Depicting situations that can appear overly familiar, Rødland’s photographs reveal an underlying lyricism and poetic language that result from the artist’s reconfiguration of the diverse material and media that surround us.
At first glance, Rødland’s work often inhabits the aesthetic space of commercial photography due to a formal clarity and, at times, fetishistic approach to subjects, objects and materials. Recurring tropes within his images include produce such as oranges, bananas, cakes and octopus tentacles, and close-ups of body parts and related accessories. Knees, feet and torsos partner with pads, socks and tattoos, while viscous substances, such as honey and paint, coat, ooze and drip over his subjects.
Rødland’s approach to image-making – using analogue photography in mostly staged scenarios – draws attention to the constructed nature of the image, while leaving open the potential for unexpected outcomes. That his images hold the viewer’s gaze is not only the result of a certain pleasure in the act of looking, but also the indirect, uncertain nature of their messages. As the artist states, his photographs aim to ‘keep you in the process of looking’.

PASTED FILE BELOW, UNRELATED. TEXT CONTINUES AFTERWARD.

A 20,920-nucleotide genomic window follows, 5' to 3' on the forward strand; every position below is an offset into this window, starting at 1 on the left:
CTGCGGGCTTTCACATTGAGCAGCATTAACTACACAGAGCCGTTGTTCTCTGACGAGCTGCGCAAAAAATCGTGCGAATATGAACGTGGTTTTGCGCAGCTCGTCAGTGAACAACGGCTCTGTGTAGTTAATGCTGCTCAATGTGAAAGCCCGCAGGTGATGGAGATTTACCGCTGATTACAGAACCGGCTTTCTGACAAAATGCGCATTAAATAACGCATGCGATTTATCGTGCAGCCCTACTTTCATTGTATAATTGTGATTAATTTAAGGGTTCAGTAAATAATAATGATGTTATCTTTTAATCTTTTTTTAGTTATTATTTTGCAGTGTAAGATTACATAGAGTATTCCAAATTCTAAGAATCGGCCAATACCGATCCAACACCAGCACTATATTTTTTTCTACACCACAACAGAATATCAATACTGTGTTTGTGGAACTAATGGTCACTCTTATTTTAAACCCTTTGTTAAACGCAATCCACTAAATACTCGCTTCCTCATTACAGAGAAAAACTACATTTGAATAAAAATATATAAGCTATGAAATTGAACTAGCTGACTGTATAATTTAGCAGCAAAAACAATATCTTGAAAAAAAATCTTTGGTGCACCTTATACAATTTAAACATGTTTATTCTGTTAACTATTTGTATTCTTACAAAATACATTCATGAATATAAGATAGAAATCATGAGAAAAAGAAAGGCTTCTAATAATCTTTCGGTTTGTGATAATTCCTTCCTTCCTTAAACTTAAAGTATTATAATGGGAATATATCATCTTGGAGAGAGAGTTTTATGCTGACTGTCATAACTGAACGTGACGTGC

The Touch That Made You at the Serpentine Sackler Gallery – Rødland’s first exhibition in the UK – brought together a diverse selection of works from the past two decades, which demonstrated the breadth of subjects captured and scenarios created by the artist. It also included Rødland’s film, 132 BPM (2005), animating subjects with the continuous, metronomic beats of dance music. The exhibition title refers to the physical and immaterial aspects of his images, from the rays of light and liquid touches that gradually reveal an image in the darkroom to the framing and staging enacted through the lens.